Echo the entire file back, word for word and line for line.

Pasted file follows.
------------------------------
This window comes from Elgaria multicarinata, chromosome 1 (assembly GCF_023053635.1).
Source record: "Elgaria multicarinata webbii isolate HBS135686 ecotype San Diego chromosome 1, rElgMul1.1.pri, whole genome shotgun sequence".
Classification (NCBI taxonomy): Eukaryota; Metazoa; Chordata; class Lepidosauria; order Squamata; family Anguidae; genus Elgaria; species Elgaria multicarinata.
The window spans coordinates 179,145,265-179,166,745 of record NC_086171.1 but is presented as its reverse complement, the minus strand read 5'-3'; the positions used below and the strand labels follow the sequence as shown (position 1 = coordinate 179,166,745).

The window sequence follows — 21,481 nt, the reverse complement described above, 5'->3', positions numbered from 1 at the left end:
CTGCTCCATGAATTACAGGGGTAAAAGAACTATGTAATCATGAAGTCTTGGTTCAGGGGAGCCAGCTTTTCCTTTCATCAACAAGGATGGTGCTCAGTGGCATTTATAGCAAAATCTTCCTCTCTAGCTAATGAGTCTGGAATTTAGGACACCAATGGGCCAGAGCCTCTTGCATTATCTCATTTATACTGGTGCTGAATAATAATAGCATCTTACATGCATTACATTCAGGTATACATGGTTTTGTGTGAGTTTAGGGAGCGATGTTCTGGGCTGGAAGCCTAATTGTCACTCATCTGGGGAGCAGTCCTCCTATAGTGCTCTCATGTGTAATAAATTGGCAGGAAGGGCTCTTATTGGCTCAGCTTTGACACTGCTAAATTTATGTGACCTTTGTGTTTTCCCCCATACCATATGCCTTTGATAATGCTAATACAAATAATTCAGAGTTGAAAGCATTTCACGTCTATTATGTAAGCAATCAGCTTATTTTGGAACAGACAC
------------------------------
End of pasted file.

This window comes from Elgaria multicarinata, chromosome 1 (assembly GCF_023053635.1).
Source record: "Elgaria multicarinata webbii isolate HBS135686 ecotype San Diego chromosome 1, rElgMul1.1.pri, whole genome shotgun sequence".
Classification (NCBI taxonomy): Eukaryota; Metazoa; Chordata; class Lepidosauria; order Squamata; family Anguidae; genus Elgaria; species Elgaria multicarinata.
The window spans coordinates 179,145,265-179,166,745 of record NC_086171.1 but is presented as its reverse complement, the minus strand read 5'-3'; the positions used below and the strand labels follow the sequence as shown (position 1 = coordinate 179,166,745).

The window sequence follows — 21,481 nt, the reverse complement described above, 5'->3', positions numbered from 1 at the left end:
CTGCTCCATGAATTACAGGGGTAAAAGAACTATGTAATCATGAAGTCTTGGTTCAGGGGAGCCAGCTTTTCCTTTCATCAACAAGGATGGTGCTCAGTGGCATTTATAGCAAAATCTTCCTCTCTAGCTAATGAGTCTGGAATTTAGGACACCAATGGGCCAGAGCCTCTTGCATTATCTCATTTATACTGGTGCTGAATAATAATAGCATCTTACATGCATTACATTCAGGTATACATGGTTTTGTGTGAGTTTAGGGAGCGATGTTCTGGGCTGGAAGCCTAATTGTCACTCATCTGGGGAGCAGTCCTCCTATAGTGCTCTCATGTGTAATAAATTGGCAGGAAGGGCTCTTATTGGCTCAGCTTTGACACTGCTAAATTTATGTGACCTTTGTGTTTTCCCCCATACCATATGCCTTTGATAATGCTAATACAAATAATTCAGAGTTGAAAGCATTTCACGTCTATTATGTAAGCAATCAGCTTATTTTGGAACAGACAC